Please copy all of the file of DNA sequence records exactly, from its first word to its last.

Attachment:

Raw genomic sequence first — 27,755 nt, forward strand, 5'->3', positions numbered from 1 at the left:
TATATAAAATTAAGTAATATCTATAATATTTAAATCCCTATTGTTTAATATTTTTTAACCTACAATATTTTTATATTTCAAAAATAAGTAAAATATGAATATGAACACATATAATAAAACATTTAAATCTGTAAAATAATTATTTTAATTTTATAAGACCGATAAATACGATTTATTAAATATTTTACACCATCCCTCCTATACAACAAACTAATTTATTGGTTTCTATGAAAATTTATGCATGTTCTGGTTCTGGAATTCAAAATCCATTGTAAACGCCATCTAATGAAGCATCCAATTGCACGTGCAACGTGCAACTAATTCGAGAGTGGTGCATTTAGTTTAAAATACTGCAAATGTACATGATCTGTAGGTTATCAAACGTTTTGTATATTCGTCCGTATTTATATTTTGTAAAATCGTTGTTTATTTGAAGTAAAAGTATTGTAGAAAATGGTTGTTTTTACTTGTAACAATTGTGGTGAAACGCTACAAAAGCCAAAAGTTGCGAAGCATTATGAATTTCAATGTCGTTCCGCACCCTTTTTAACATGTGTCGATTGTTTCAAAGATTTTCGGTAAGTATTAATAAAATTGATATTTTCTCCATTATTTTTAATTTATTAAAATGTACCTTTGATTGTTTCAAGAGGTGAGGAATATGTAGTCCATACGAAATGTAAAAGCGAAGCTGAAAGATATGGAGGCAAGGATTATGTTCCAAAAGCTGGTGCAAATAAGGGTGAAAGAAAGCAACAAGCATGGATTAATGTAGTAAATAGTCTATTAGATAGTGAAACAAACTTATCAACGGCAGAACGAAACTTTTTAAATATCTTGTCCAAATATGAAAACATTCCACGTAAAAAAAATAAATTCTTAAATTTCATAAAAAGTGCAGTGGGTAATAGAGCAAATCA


Raw genomic sequence first — 27,755 nt, forward strand, 5'->3', positions numbered from 1 at the left:
TATATAAAATTAAGTAATATCTATAATATTTAAATCCCTATTGTTTAATATTTTTTAACCTACAATATTTTTATATTTCAAAAATAAGTAAAATATGAATATGAACACATATAATAAAACATTTAAATCTGTAAAATAATTATTTTAATTTTATAAGACCGATAAATACGATTTATTAAATATTTTACACCATCCCTCCTATACAACAAACTAATTTATTGGTTTCTATGAAAATTTATGCATGTTCTGGTTCTGGAATTCAAAATCCATTGTAAACGCCATCTAATGAAGCATCCAATTGCACGTGCAACGTGCAACTAATTCGAGAGTGGTGCATTTAGTTTAAAATACTGCAAATGTACATGATCTGTAGGTTATCAAACGTTTTGTATATTCGTCCGTATTTATATTTTGTAAAATCGTTGTTTATTTGAAGTAAAAGTATTGTAGAAAATGGTTGTTTTTACTTGTAACAATTGTGGTGAAACGCTACAAAAGCCAAAAGTTGCGAAGCATTATGAATTTCAATGTCGTTCCGCACCCTTTTTAACATGTGTCGATTGTTTCAAAGATTTTCGGTAAGTATTAATAAAATTGATATTTTCTCCATTATTTTTAATTTATTAAAATGTACCTTTGATTGTTTCAAGAGGTGAGGAATATGTAGTCCATACGAAATGTAAAAGCGAAGCTGAAAGATATGGAGGCAAGGATTATGTTCCAAAAGCTGGTGCAAATAAGGGTGAAAGAAAGCAACAAGCATGGATTAATGTAGTAAATAGTCTATTAGATAGTGAAACAAACTTATCAACGGCAGAACGAAACTTTTTAAATATCTTGTCCAAATATGAAAACATTCCACGTAAAAAAAATAAATTCTTAAATTTCATAAAAAGTGCAGTGGGTAATAGAGCAAATCA